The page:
But I started to wonder: what if you just framed it with more clay from the start? How much of a problem could that be? What are the variables involved? How much more difficult would that make the whole task? Would it still be a good project for a workshop that included both experienced and novice metal clay artisans?

After several months of experimenting (and confirming a few of my suspicions with Hadar Jacobson at the recent PMC Guild conference), it is looking to me as though:

  • With these, it helps if you are someone who is willing to accept what the kiln gives you: they’re not totally unpredictable, but even tiny variations in construction can have very noticeable effects!
  • Giving the piece a bit of curvature, a hint of the direction in which you want it to warp, can be helpful.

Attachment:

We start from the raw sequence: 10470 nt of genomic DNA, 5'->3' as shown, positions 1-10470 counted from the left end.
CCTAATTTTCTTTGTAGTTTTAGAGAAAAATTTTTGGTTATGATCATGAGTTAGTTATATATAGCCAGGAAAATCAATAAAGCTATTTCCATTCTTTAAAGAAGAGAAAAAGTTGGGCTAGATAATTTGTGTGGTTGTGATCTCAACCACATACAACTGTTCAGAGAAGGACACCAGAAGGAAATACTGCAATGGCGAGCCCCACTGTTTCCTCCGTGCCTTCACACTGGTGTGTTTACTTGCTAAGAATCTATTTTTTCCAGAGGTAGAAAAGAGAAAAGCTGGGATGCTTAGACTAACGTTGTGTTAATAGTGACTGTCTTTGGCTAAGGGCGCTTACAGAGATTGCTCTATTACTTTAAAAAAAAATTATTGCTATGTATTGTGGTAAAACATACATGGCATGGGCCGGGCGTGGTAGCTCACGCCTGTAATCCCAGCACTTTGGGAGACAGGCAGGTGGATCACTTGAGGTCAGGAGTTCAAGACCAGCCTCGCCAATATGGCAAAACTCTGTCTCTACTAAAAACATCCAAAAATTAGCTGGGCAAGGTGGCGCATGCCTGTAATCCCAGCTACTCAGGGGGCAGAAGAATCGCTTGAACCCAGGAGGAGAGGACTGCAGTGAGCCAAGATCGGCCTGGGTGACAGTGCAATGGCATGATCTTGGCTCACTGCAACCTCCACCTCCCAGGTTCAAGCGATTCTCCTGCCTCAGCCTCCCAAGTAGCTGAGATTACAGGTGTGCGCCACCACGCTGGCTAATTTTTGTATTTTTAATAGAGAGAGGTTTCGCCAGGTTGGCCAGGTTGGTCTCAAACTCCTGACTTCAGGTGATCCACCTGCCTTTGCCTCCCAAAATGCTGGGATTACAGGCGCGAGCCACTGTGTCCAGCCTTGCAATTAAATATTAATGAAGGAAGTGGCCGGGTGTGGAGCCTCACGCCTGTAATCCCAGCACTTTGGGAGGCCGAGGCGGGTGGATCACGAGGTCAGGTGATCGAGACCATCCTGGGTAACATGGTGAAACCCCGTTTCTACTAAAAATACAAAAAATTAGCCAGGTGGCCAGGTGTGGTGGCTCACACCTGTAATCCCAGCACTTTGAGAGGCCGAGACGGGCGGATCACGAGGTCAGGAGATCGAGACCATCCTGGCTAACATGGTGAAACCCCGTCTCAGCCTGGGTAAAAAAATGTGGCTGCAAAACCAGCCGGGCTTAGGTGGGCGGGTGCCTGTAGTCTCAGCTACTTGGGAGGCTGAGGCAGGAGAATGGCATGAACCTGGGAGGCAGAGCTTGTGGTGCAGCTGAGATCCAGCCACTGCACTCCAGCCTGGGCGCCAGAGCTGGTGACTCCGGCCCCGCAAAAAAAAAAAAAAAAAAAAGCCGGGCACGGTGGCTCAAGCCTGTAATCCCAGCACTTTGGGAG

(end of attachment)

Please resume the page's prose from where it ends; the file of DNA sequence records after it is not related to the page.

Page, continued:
• Really thin surfaces, front or back, do tend to crack.
  • Thicker surfaces have a more complex relationship to the warping and cracking, but there are ways to minimize such problems (and to make it easier on yourself to patch cracks and refire if you find that desirable).
  • The position of the mesh in relation to the frame matters as to whether and how much the piece will crack along the side.
  • The variance in shrinkage rates across the different clays makes a difference in the patterns of shrinkage and warping in these pieces. The pattern of least to worst is predictable; the exact extent seems not to be.